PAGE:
Reply to  Daniel Kaufman
3 years ago

Most people would almost certainly prefer fine cuisine over a big mac if given the choice, whereas if you gave most people the choice between watching a reality TV show and reading Descartes meditations, they’ll choose the former. Especially given that you can read Descartes’ meditations on the internet for free whenever you want. People’s value judgments are at the very least generally indicative of something’s being valuable. In fact, there’s pretty good reason to take it to be constitutive of something’s being valuable that it be valued. The alternative being the idea that value somehow inheres in things independently of people’s judgments, much like mass or charge, and that we can just directly grasp that this value interes in philosophy without further argument. If that’s your claim then it’s obviously pointless for me to argue with you about it. But, as a word of advice, I wouldn’t make the “I can just grasp that my research is intrinsically valuable” argument in a grant proposal.Report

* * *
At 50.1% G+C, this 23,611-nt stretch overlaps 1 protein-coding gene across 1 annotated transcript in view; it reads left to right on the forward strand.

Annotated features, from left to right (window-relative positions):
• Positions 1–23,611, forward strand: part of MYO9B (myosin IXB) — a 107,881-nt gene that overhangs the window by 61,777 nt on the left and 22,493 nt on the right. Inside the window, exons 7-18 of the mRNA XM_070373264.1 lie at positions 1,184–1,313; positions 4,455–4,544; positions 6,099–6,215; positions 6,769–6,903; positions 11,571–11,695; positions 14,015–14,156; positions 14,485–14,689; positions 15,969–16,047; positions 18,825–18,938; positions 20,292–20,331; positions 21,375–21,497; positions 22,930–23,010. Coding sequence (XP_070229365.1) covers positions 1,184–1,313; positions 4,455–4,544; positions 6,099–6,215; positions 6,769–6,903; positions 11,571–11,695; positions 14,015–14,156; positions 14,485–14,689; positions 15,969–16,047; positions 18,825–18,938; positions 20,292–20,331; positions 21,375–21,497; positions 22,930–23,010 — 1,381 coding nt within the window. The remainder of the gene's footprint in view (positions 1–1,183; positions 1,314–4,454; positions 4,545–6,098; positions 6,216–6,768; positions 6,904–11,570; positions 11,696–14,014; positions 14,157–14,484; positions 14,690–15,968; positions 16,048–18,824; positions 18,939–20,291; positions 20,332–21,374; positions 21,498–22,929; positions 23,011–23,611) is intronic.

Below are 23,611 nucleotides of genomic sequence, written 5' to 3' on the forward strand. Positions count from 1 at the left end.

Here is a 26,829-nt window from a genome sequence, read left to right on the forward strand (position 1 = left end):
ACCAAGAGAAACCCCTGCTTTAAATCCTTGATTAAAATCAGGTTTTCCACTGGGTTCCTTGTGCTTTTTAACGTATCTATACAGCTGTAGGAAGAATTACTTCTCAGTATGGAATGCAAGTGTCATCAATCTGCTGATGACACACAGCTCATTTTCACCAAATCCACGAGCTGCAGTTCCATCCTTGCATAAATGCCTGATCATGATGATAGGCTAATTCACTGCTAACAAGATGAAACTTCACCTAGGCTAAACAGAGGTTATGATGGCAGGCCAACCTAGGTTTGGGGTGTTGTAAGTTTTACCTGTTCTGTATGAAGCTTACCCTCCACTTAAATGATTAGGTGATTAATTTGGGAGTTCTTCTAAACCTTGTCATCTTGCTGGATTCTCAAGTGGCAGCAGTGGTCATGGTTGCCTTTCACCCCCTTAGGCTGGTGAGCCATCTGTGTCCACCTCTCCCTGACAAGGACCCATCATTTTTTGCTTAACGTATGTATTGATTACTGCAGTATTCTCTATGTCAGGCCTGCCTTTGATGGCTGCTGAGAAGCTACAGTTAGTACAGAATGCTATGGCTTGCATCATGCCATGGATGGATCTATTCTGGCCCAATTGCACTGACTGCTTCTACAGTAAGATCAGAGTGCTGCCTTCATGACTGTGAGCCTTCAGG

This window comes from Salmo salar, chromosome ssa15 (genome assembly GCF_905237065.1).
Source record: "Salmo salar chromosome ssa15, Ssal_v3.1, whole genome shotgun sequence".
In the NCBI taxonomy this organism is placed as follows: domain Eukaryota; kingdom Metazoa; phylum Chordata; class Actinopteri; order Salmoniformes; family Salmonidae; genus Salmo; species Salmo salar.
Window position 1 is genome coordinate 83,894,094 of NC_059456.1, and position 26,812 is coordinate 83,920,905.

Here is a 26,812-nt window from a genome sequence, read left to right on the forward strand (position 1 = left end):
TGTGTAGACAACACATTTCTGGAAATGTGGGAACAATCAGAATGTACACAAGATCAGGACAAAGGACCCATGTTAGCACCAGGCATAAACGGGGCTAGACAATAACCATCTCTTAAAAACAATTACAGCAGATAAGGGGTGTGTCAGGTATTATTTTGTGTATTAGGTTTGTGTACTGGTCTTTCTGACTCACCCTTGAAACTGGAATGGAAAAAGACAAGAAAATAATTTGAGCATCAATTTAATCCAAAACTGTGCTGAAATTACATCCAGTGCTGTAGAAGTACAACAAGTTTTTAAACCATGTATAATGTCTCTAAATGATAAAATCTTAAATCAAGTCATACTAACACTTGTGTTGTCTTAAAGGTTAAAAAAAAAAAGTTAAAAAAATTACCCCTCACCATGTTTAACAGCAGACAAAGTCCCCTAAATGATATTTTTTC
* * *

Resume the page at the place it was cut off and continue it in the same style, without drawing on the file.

Just Saying
Just Saying
Reply to  YAAGS
3 years ago

What people generally do value is indicative of WHAT, exactly? People just as they are? No matter their talents and developed abilities? No matter if the appreciator is Descartes or Leibniz or Mill, or instead a (human) pig satisfied? Give me a break! I’m truly sorry about the WASTED six years!Report

YAAGS
YAAGS
Reply to  Just Saying
3 years ago

The idea that our revealed judgments of value are constitutive of value is pretty common in economics and consequentialist ethics. If you are right and I am an idiot for suggesting it then a large swath of contemporary ethics is also an idiotic waste of time by your lights, and you are even more dismissive of philosophy than I am.Report

YAAGS
YAAGS
Reply to  Just Saying
3 years ago